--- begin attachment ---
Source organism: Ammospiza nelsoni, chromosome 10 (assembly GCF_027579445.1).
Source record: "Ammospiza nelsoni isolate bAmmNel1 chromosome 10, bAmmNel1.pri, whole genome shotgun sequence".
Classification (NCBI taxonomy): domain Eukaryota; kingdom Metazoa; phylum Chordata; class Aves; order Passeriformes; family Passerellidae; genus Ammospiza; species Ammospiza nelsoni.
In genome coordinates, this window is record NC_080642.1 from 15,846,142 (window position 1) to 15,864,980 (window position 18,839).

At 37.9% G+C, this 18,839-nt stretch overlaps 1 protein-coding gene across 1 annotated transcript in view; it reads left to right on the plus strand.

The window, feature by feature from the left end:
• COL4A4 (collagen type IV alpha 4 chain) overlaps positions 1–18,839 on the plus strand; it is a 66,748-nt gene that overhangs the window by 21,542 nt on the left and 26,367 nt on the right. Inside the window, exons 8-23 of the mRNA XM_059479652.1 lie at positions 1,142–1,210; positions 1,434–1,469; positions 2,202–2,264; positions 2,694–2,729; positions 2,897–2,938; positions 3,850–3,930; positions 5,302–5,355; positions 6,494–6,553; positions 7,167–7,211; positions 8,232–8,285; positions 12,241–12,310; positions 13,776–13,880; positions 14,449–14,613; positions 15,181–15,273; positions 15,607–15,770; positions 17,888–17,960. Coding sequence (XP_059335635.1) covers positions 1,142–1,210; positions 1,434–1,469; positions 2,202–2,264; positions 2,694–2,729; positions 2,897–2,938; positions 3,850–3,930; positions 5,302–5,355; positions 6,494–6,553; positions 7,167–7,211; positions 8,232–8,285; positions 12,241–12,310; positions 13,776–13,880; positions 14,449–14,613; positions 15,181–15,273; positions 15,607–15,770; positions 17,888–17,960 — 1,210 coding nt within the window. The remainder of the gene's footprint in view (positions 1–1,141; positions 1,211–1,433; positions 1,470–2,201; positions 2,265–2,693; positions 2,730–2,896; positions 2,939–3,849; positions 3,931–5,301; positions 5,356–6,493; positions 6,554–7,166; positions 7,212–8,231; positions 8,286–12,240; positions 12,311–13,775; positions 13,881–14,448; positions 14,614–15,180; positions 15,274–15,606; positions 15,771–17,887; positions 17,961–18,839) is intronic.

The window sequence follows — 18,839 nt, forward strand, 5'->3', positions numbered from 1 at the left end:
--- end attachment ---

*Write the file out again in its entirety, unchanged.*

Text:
Source organism: Ammospiza nelsoni, chromosome 10 (assembly GCF_027579445.1).
Source record: "Ammospiza nelsoni isolate bAmmNel1 chromosome 10, bAmmNel1.pri, whole genome shotgun sequence".
Classification (NCBI taxonomy): domain Eukaryota; kingdom Metazoa; phylum Chordata; class Aves; order Passeriformes; family Passerellidae; genus Ammospiza; species Ammospiza nelsoni.
In genome coordinates, this window is record NC_080642.1 from 15,846,142 (window position 1) to 15,864,980 (window position 18,839).

At 37.9% G+C, this 18,839-nt stretch overlaps 1 protein-coding gene across 1 annotated transcript in view; it reads left to right on the plus strand.

The window, feature by feature from the left end:
• COL4A4 (collagen type IV alpha 4 chain) overlaps positions 1–18,839 on the plus strand; it is a 66,748-nt gene that overhangs the window by 21,542 nt on the left and 26,367 nt on the right. Inside the window, exons 8-23 of the mRNA XM_059479652.1 lie at positions 1,142–1,210; positions 1,434–1,469; positions 2,202–2,264; positions 2,694–2,729; positions 2,897–2,938; positions 3,850–3,930; positions 5,302–5,355; positions 6,494–6,553; positions 7,167–7,211; positions 8,232–8,285; positions 12,241–12,310; positions 13,776–13,880; positions 14,449–14,613; positions 15,181–15,273; positions 15,607–15,770; positions 17,888–17,960. Coding sequence (XP_059335635.1) covers positions 1,142–1,210; positions 1,434–1,469; positions 2,202–2,264; positions 2,694–2,729; positions 2,897–2,938; positions 3,850–3,930; positions 5,302–5,355; positions 6,494–6,553; positions 7,167–7,211; positions 8,232–8,285; positions 12,241–12,310; positions 13,776–13,880; positions 14,449–14,613; positions 15,181–15,273; positions 15,607–15,770; positions 17,888–17,960 — 1,210 coding nt within the window. The remainder of the gene's footprint in view (positions 1–1,141; positions 1,211–1,433; positions 1,470–2,201; positions 2,265–2,693; positions 2,730–2,896; positions 2,939–3,849; positions 3,931–5,301; positions 5,356–6,493; positions 6,554–7,166; positions 7,212–8,231; positions 8,286–12,240; positions 12,311–13,775; positions 13,881–14,448; positions 14,614–15,180; positions 15,274–15,606; positions 15,771–17,887; positions 17,961–18,839) is intronic.

The window sequence follows — 18,839 nt, forward strand, 5'->3', positions numbered from 1 at the left end: